So right now, a lot of the larger universities have mental health clinics on campus but we don’t for community colleges and yet some of those young people are returning students are really at a higher risk, so we want to make sure that they have easy access to mental health treatment by allowing community mental health centers to co-locate on a campus to make sure that all of those young people and returning students actually get the help that they need.
So we have a lot.
There is a few other little things but those are kind of some of the big things that are facing the mental health community this session.
> > Great.
As usual, Sue, you got a full plate.
> > Yes.
> > Urge you to work with all of us to help you because what you do is very, very important, and I think it’s one of the areas that some of us probably know the least about but it’s so important, so thanks for sharing all of that.
It’s a little overwhelming, I think, but it’s —
We’re so thankful if you’re doing the good work.
> > Thank you, Joan.
We could really especially use help on parity because that helps everybody, you know.
> > Right, right.
> > 20, 25% of the population has a mental illness and we want to make sure that people don’t become bankrupt for providing care for their loved one.
> > Exactly.
Well, thanks, thanks again for shedding some light on always some tough topics but ones we need to be aware of.
So, okay, and next I want to bring up Cameo.
Cameo, you’re —
There you are.
I knew —
We hadn’t officially met but I was doing by osmosis here figuring that you must be Cameo so…
> > I’m actually Leah Gosch.
> > Well, I was close.
But you’re going to speak on the pediatric.
> > Yep.
> > Welcome.
> > Thank you for having us.
My name is Leah Gosch, I’m the Government Relations Analyst at Pediatric Home Service, and I’m here to talk about some legislation that we’re bringing forward this session related to children with medical complexities.
So the legislation we’re bringing forward is called the Prescribed Pediatric Extended Care Center, and that’s a lot of words.
We call it PPECC, it rolls off the tongue a little easier but what it is, it’s a day care for medically complex children in our community and it’s —
We’re really bringing this forward to address a workforce shortage, direct care providers, nurses, PCAs, it’s a huge shortage and I know we’re aware of it, there is a workforce Council that’s working on it to address the issue, and this is our innovative approach to try to get these kids out of the hospital and into their homes where they belong and into the community where they can be cared for.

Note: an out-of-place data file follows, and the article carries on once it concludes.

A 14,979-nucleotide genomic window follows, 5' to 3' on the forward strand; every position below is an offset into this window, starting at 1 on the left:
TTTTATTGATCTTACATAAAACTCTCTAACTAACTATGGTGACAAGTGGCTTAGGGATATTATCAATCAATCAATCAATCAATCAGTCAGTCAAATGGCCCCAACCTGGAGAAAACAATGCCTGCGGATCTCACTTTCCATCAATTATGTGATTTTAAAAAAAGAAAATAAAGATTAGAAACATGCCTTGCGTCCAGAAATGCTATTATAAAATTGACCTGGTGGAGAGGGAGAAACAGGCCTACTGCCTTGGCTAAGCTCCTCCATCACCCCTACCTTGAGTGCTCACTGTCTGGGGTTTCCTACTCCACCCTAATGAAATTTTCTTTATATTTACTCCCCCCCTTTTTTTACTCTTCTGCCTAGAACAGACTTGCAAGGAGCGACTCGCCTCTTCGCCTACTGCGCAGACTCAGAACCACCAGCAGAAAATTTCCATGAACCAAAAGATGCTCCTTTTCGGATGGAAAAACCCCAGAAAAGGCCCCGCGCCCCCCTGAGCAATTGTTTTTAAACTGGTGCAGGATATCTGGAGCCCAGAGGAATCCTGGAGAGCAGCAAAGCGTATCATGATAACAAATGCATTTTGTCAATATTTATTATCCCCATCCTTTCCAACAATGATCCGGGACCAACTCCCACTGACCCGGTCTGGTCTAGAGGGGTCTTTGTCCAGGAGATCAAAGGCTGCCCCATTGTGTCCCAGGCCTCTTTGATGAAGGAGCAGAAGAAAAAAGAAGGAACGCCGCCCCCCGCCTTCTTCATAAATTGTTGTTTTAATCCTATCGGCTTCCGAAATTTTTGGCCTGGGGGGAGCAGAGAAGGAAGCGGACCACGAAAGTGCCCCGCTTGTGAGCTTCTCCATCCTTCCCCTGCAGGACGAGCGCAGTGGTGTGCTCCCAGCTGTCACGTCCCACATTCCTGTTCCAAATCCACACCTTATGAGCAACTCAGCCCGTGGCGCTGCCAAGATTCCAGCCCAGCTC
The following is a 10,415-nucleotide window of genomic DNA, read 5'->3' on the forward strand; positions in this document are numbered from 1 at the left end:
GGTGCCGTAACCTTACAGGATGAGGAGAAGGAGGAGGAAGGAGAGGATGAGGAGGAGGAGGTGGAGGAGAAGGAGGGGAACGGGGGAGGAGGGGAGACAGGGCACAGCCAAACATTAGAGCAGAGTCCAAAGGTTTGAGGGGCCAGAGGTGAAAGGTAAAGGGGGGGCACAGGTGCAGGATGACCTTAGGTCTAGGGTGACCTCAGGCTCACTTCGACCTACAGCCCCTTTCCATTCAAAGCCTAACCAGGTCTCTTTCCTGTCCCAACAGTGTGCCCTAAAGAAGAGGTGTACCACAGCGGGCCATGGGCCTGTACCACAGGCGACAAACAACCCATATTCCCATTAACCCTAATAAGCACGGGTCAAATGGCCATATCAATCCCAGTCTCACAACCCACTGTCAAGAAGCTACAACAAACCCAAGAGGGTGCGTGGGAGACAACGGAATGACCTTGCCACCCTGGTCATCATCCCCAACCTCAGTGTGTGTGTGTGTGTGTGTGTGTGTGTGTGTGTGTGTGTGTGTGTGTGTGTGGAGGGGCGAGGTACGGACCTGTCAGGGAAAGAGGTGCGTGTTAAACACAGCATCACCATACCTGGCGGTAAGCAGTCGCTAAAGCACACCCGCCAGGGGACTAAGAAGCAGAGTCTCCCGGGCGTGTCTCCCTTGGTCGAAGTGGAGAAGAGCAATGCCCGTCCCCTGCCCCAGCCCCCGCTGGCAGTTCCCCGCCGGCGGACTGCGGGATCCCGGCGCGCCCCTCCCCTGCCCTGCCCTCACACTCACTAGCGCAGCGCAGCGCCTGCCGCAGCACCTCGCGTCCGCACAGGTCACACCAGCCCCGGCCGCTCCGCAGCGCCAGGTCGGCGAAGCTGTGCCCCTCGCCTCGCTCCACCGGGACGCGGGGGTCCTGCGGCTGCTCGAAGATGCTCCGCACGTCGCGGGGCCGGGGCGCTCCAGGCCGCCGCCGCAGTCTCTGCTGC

So just to give you an idea of what this will look like, this is a day care center that’s operated during the day so it’s facility-based care, but to the child, it will look like a day care, it’s going to have bright colors.
They’re going to see peers that may look similar to them, or maybe a little different, and it’s going to be a room similar to what a day care would look like, infants with cribs, rooms in there.
Now to a parent with a child with disabilities or medical complexities, what it’s going to look like is a safe alternative to home-care nursing, it will look like a safe environment where their child can get their medical needs taken care of and also have a team approach to that care.
So what the parents are going to notice is the wide hallways where the wheelchairs can get through and parking, you know, inside and outside.
Their cubbies won’t be small, they’ll be big for all the medical supplies they might have or equipment they might bring.
They’re also going to see that their child can get PT, OT and speech right there at the center.
So they can have their other —
You know, all of their needs cared for.
And then there’s this care team approach where they have nurses and care-givers that are —
That know the child’s individual care plan and can care for that child right there in the center.
So it’s dependability for the parents, it’s a safe place, a safe environment, and, really, what we’re really interested in is it’s a better use of our workforce shortage, and even a pathway for some of those direct care providers where they can start working with these children and maybe work towards becoming nurses in home care and see the value of this.
But this is an alternative so our patients do have the option to do one-to-one nursing care but they also have — could have this great opportunity to be cared for in the community in a safe environment.
So this PPECC model is not new.
It’s available in at least 11 or 12 other states and thriving in those environments.
We are aware of a study that went on over a 12-month period that looked at kids that are being not able to discharge from hospitals when they’re ready to go home because there’s no home care nurses to care for them in the home so there is a backlog.